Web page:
Newjack: Guarding Sing Sing Summary

Ted Conover

Newjack: Guarding Sing Sing

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Newjack: Guarding Sing Sing Summary

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In1997, journalist and NYU journalism professor Ted Conover worked in one of New York’s most notorious prisons, Sing Sing, as a hired guard. He published an in-depth account of his yearin the state correctional system, particularly the unjust and unsavory elements of prison, in Newjack: Guarding Sing Sing(2000). Newjack is slang for a new guard. The book won wideacclaim, including a National Book Critics Circle Award, and an excerpt was first published in The New Yorker.Conover’s other nonfiction deals with the integrity and vitality of subcultures, from hobos to illegal immigrants and more. He has gained a reputation for incisive, thoughtful reporting rooted in the anthropological training he received as an undergraduate.

Newjack: Guarding Sing Sing describes Conover’s repeated attempts to try to gain access to the prison system as a researcher. All he wanted to do was shadow a new guard. After all his requests were denied, Conover decided to apply for a position himself.

To his surprise, his future employers do not conduct a thorough background check; if they had looked him up online, they would have seen that he was an investigative journalist frequently critical of mass incarceration.

Conover is given seven weeks of training at Albany Training Academy. His drill sergeants scream about the important of hardwork and flawless work performance. He passes the academic portion with ease, and also completes physical training, where he gains first-hand exposure to tear gas and finishes a strenuous cardio test.

Conover is surprised that the moral aspects of keeping other human beings locked away in prison is never questioned by his fellow guards in training or his supervisors. Supervisors tell them that they control the prisoners with the prisoners’ consent; this puzzles Conover, as it is nonsensical. Another remarks, “Rehabilitation is not our job.” Again, this disturbs Conover; he was taught to believe that prisons encourage rehabilitation from crime and into a normal, law-abiding life.

Conover continues to see that no officers ever explicitly question why inmates are there or if they are being treated appropriately. His superiors only emphasize that his job is the three Cs: the care, the custody, and the control of inmates. Later, Conover recognizes that this is a sort of defense mechanism: it is easier to complete the job when prisoners are not thought of as humans.

Conover graduates from the academy. He is assigned to Sing Sing, a maximum-security prison in the New York City suburbs that has been in operation since 1825. Despite only seven weeks of training, he and some of the new guards will be responsible for managing more than 1,800 prisoners. The crimes, Conover is informed, range from rape and arson to kidnapping and murder.

There are certain skills that could not be translated to the new guards. Everyone – from the guards to Conover — is aware of their nerves and inexperience. Conover’s nerves do not go unobserved by the guards, and they grant him the nickname of New Jack, which they also call other first-year cops.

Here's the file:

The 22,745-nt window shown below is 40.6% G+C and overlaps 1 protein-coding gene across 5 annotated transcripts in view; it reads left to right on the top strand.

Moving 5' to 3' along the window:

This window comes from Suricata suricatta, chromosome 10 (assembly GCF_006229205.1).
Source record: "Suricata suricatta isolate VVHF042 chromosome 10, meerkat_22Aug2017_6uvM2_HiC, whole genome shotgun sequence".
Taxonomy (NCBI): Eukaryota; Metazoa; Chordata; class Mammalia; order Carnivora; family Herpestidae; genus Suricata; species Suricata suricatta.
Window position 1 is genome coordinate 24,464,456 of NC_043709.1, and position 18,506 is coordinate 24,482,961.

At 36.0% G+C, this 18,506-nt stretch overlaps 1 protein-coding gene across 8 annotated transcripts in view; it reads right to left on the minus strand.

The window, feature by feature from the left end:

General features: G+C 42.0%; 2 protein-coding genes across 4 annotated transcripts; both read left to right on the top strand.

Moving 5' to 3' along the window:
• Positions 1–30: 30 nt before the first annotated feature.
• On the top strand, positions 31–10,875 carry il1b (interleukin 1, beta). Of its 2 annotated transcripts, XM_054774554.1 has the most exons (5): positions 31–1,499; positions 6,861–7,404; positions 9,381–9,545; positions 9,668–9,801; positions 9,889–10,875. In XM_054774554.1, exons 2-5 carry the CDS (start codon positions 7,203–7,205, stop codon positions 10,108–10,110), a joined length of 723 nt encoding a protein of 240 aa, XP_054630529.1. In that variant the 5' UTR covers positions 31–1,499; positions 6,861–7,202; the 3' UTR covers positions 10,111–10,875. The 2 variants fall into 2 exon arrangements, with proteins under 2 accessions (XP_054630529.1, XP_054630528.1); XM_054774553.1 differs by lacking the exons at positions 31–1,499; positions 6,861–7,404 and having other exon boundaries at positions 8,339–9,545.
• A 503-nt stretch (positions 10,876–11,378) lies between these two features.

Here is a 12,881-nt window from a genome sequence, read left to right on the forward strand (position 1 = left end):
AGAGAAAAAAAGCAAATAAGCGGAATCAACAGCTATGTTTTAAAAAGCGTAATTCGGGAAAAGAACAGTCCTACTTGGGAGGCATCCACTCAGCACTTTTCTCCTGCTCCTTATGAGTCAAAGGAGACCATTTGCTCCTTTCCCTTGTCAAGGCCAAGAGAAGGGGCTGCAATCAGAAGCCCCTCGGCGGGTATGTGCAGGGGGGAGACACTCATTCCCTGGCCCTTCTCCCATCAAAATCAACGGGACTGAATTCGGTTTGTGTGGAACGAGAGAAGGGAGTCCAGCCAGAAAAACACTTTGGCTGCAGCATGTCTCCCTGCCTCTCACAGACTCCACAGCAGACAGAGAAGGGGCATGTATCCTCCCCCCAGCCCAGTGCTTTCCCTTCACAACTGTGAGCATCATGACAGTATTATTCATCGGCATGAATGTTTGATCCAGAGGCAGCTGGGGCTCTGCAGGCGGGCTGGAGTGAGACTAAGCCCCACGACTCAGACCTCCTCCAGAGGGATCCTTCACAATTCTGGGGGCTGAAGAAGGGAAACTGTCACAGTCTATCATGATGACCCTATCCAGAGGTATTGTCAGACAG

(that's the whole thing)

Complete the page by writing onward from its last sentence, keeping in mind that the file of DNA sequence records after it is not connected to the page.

Around the prisoners, he is often fearful for his life. He takes this fear with him as he guards the cafeteria, shipping docks, and “the box” (the solitary confinement ward). This kind of paranoia only makes life uncomfortable for everyone. Still, he struggles to combine decency and authority with how he treats prisoners.

In prison, there is the extreme contrast of absolute peace and total pandemonium. This wild contrast sets Conover’s nerves further on edge.Other tension is internal: his job is easier when he does not care about the prisoners, yet as a journalist and anthropologist, his real job is to take an interest in them.

Throughout his year working at Sing Sing, he asks inmates what they think of their imprisonment.He takes thorough notes in the small spiral notebook that had been issued to each guard. He bonds with one inmate, a sensitive Latino man with a tattooed passage from The Diary of Anne Frank on his back. He realizes that guards have to ignore the personal, sensitive realities of the men they guard; they would not be able to be cruel otherwise.

Conover’s most dreaded position is working as a “gallery officer.” Because the hundreds of men are in maximum security, they cannot eat, shower, or use the restroom without explicit permission from the gallery officer. Conover observes how this lack of freedom disgruntles many of the men and hurts the pride of officers, who in the gallery officer position, start to feel more like waiters.

Conover also gives an in-depth look into the history of Sing Sing prison, including stories where inmate murder was sanctioned by the prison administration.

Conover’s position eventually disturbs his family life. He quits earlier than he expected because he is simply going crazy.

Conover concludes with a critical assessment of the US’s incarceration system. From what he has seen, prisons are simply warehouses for human beings.

The book has been praised by reviewers for not being political or polemical. Conover’s overriding intention was to emphasize that America spends billions of dollars on a cruel system of imprisonment that perpetuates racial and class inequalities.